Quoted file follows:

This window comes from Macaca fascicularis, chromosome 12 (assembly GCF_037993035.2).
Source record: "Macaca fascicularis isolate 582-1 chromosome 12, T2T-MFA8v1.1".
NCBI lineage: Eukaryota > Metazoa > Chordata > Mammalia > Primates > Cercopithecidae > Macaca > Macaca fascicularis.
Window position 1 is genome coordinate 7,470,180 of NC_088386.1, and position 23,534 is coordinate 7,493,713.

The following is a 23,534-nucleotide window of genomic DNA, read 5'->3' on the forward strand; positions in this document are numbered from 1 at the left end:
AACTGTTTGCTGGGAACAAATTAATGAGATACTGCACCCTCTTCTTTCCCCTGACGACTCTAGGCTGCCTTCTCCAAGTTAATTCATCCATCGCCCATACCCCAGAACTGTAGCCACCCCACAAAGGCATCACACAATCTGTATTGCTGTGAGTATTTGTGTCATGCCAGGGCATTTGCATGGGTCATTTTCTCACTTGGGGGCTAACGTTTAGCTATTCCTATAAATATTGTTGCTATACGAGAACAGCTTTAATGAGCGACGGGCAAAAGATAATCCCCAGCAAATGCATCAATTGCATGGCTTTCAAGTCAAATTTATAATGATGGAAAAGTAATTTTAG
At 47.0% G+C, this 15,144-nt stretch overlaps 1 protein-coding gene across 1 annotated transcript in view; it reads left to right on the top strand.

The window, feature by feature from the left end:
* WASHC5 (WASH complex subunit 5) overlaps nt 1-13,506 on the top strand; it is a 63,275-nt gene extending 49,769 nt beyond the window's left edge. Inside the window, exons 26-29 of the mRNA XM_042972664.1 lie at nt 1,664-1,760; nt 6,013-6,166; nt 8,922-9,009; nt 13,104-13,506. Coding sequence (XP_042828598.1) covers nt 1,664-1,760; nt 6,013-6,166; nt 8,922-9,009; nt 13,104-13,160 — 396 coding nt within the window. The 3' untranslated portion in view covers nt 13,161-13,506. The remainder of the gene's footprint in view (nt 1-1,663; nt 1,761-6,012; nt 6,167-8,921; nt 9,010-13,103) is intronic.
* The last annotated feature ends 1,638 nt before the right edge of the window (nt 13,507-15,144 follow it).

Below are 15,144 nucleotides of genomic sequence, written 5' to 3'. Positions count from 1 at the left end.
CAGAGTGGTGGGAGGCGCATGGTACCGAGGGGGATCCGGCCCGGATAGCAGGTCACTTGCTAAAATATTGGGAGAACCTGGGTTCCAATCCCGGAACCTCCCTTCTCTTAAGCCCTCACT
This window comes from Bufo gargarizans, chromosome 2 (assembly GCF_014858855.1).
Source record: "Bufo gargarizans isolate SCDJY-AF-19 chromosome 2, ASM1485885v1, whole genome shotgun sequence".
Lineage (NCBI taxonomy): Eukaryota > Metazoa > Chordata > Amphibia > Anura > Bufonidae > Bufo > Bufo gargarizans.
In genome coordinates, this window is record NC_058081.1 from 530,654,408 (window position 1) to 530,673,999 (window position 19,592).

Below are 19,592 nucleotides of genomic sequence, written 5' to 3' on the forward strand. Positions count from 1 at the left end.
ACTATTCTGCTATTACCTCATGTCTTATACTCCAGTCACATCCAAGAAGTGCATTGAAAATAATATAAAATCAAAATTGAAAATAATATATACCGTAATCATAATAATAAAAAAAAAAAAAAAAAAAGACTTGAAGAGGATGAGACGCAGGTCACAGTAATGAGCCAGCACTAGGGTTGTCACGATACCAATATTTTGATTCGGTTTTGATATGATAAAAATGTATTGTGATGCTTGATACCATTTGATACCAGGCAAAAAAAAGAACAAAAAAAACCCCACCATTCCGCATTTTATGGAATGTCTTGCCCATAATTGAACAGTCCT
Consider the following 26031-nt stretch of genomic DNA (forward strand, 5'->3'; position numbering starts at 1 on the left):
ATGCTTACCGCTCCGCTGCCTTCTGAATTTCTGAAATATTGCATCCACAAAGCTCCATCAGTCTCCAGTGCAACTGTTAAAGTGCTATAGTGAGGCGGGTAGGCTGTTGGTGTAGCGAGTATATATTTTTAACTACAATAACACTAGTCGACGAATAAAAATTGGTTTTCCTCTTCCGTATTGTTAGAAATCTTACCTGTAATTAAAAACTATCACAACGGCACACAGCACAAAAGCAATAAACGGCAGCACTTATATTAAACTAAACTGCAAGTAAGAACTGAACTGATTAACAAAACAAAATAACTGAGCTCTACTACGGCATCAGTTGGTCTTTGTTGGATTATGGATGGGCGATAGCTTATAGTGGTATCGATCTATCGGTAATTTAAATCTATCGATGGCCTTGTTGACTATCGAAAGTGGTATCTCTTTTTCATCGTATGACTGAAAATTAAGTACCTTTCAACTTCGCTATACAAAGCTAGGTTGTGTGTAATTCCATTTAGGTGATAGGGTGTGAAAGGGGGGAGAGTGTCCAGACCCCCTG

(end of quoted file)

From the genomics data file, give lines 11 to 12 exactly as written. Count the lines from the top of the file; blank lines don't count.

Below are 15,144 nucleotides of genomic sequence, written 5' to 3'. Positions count from 1 at the left end.
CAGAGTGGTGGGAGGCGCATGGTACCGAGGGGGATCCGGCCCGGATAGCAGGTCACTTGCTAAAATATTGGGAGAACCTGGGTTCCAATCCCGGAACCTCCCTTCTCTTAAGCCCTCACT